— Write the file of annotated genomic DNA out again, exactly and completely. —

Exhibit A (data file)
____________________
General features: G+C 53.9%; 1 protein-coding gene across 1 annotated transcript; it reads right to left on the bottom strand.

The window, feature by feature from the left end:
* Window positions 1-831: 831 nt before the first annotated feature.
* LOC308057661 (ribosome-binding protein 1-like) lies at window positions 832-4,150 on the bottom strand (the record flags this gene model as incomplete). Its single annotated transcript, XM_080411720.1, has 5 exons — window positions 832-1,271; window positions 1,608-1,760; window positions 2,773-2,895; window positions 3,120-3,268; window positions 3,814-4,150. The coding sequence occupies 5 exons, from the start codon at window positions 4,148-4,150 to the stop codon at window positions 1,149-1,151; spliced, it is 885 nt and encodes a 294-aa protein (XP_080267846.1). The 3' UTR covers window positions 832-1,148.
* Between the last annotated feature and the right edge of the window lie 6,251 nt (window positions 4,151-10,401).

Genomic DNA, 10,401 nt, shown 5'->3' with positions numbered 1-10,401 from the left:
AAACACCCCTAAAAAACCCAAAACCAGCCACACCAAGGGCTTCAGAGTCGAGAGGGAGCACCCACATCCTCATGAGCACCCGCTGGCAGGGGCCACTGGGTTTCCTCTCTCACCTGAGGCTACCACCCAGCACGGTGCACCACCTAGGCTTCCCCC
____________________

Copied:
General features: G+C 53.9%; 1 protein-coding gene across 1 annotated transcript; it reads right to left on the bottom strand.

The window, feature by feature from the left end:
* Window positions 1-831: 831 nt before the first annotated feature.
* LOC308057661 (ribosome-binding protein 1-like) lies at window positions 832-4,150 on the bottom strand (the record flags this gene model as incomplete). Its single annotated transcript, XM_080411720.1, has 5 exons — window positions 832-1,271; window positions 1,608-1,760; window positions 2,773-2,895; window positions 3,120-3,268; window positions 3,814-4,150. The coding sequence occupies 5 exons, from the start codon at window positions 4,148-4,150 to the stop codon at window positions 1,149-1,151; spliced, it is 885 nt and encodes a 294-aa protein (XP_080267846.1). The 3' UTR covers window positions 832-1,148.
* Between the last annotated feature and the right edge of the window lie 6,251 nt (window positions 4,151-10,401).

Genomic DNA, 10,401 nt, shown 5'->3' with positions numbered 1-10,401 from the left:
AAACACCCCTAAAAAACCCAAAACCAGCCACACCAAGGGCTTCAGAGTCGAGAGGGAGCACCCACATCCTCATGAGCACCCGCTGGCAGGGGCCACTGGGTTTCCTCTCTCACCTGAGGCTACCACCCAGCACGGTGCACCACCTAGGCTTCCCCC